Geography is Destiny
I recently listened to a series of podcasts about the upcoming redistricting process. The host of the podcasts reviewed a collection of stories examining the many legal battles concerning redistricting over the past several years. Eventually, the host used a phrase that grabbed my attention. While describing the winners and losers in redistricting, he said “Geographic is destiny.” Isn’t that fitting? Credited to Napoleon and his geopolitical theories, he supposedly said this phrase just before his army invaded Russia. Hmmm, we all remember how that turned out. All the same, I think the phrase — as applied to redistricting — is a good one. Isn’t everything about redistricting a geographic problem?
4th Grade Civics Hasn’t Gotten More Interesting
In truth, the process of redistricting is somewhat straight-forward but based on tremendously detailed data. On September 30th of 2021, the Census Bureau will release their Public Law data (P.L. 94-171) files.* These files contain the population data at the Census Block level with 288 race tabulations; this is where redistricting becomes both tedious and laborious. The State of Maryland, alone, has over 145,000 Census Blocks that are collected into eight, near equal, congressional districts, 47 state Senate districts, and 141 House districts. Added to this, the process is filled with procedural rules that differ based on each state’s constitutional requirements and 40-years of case law. The process can be mind-numbing.
“The U.S. Census Bureau will deliver the Public Law 94-171 redistricting data to all states by Sept. 30, 2021. COVID-19-related delays and prioritizing the delivery of the apportionment results delayed the Census Bureau’s original plan to deliver the redistricting data to the states by April 1, 2021.”
Re·dis·trict (present participle)
1. To divide or organize (an area) into new political districts: See Gerrymander
Redistricting, in and of itself, is not a nefarious process. Still, its history is filled with examples of people – read: political parties – using the process for gaming the system for their advantage. A quick read of Wikipedia provides a little perspective. Four-times as much text is dedicated to describing the gaming of the process — Gerrymandering — than defining the process of redistricting itself.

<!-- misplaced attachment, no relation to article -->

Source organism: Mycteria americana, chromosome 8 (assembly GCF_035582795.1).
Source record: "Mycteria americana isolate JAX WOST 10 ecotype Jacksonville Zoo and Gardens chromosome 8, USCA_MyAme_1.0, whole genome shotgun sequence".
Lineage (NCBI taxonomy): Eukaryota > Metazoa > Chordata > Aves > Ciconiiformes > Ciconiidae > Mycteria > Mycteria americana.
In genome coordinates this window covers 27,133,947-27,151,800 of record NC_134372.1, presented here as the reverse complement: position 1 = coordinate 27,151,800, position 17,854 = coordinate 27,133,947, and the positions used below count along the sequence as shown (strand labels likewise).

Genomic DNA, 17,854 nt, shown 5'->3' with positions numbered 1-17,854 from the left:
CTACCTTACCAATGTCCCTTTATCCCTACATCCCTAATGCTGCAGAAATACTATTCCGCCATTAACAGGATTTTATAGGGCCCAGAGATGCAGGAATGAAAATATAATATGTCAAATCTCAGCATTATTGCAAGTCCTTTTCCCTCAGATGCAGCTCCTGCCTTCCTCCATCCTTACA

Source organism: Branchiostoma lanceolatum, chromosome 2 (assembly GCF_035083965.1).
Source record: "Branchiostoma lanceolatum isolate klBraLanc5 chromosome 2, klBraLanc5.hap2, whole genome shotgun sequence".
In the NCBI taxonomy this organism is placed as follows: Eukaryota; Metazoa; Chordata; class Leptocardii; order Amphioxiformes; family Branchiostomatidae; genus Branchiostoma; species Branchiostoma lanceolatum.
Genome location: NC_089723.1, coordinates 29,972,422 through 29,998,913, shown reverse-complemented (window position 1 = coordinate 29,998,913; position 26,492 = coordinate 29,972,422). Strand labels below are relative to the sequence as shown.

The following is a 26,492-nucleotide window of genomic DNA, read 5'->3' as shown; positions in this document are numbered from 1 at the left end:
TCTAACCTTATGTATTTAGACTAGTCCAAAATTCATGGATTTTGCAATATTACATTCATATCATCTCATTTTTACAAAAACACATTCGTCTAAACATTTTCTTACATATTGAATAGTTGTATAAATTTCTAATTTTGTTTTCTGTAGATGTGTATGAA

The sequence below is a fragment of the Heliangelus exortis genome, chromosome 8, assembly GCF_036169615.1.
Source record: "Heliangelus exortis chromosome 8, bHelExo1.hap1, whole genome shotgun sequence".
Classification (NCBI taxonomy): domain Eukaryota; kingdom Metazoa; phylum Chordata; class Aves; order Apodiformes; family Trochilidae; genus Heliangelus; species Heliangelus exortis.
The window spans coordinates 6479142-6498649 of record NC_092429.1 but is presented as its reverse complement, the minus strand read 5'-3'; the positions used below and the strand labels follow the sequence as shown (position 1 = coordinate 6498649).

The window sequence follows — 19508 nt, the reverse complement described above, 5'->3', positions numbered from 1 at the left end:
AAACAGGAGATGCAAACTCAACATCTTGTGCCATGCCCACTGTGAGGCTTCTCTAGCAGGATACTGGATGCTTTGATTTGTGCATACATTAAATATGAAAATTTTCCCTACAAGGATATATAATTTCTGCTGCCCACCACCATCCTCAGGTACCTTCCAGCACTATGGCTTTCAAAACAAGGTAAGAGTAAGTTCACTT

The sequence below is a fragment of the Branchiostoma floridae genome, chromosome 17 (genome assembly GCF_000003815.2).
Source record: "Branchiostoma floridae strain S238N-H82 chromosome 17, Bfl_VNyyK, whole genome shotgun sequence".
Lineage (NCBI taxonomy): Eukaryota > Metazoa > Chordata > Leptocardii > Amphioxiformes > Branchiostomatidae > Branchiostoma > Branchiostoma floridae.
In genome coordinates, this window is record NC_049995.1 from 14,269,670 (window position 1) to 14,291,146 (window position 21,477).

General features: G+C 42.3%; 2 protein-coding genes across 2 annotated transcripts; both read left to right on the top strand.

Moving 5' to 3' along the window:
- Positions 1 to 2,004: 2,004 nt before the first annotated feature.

Mention the word “redistricting” in conversation at any social setting and talk of “gerrymandering” will soon follow. It is almost like the word has a direct line to our brain’s fear center, like a fear of snakes or frogs…
Back to the Podcasts
Let me distill these ideas covered in this podcast to a single thought. Over the last two years, over 28 legislative bills focused on redistricting addressed the public’s wants and desires to lessen the excesses of redistricting and increase the public’s ability to weigh into the process, themselves. The bills run the gamut from seeing the results of proposed plans before their passage, to removing all elected officials from the process, to establishing a ‘non-partisan’ body. This spectrum falls neatly into five groups; providing notice about meetings and the plans they propose, public access to hearings, the ability to provide public comments and testimony, citizen-initiated review of proposed plans, to the power of citizens to provide public map submissions.
If one steps back and considers this legislative trend, the obvious first question is, why? Redistricting has always been a part of U.S. civics, but it has never really been that important a topic. Redistricting has always been one of those civic processes that we learn about in school, but only briefly. For example, my son’s high school social studies textbook contained a single paragraph, less than 100-words, describing redistricting. It had three paragraphs, well over 700-words with two pictures, discussing Gerrymandering. But there it is, that word Gerrymander, again.
The Only Thing That Can Kill a Gerrymander is Sunlight
To a great extent, when we see convoluted lines and odd-shaped districts, we sense that something is wrong, but is that correct? The Civil Rights Act of 1964 did much to enable fairness in representation by protecting communities of interest and enabling the “carving-out” of districts that could support candidates more represented of their communities. When collecting people into districts, whether you are carving-out a community of interest or a political territory, it is nearly impossible to tell the difference after the fact. As humans, when we see things that should be somewhat straight-forward but look odd and convoluted, we get suspicious. Add this new suspicion to an already declining trust in our government institutions, and the word Gerrymander pops to mind.
This is Where Transparency Enters the Conversation
The idea that the public should be provided some level of participation is not new. Over 42 states have incorporated some level of participation into their redistricting process in their constitutions, and as I said above, 28 states did this in the last two years.
The state of GIS technology is such that it is feasible for a community to deliver Census data and GIS tools used in redistricting and provide public access to the process. As data-heavy and computationally complex the redistricting process can be, it is possible to deliver the data and the necessary tools along with an intuitive interface, both to the professionals and the public.
If transparency and public engagement are important elements in your community, I encourage you to watch Esri’s recent webinar recording and learn how our complete software solution can make the redistricting process easier for you.
Content contributed by Richard Leadbeater.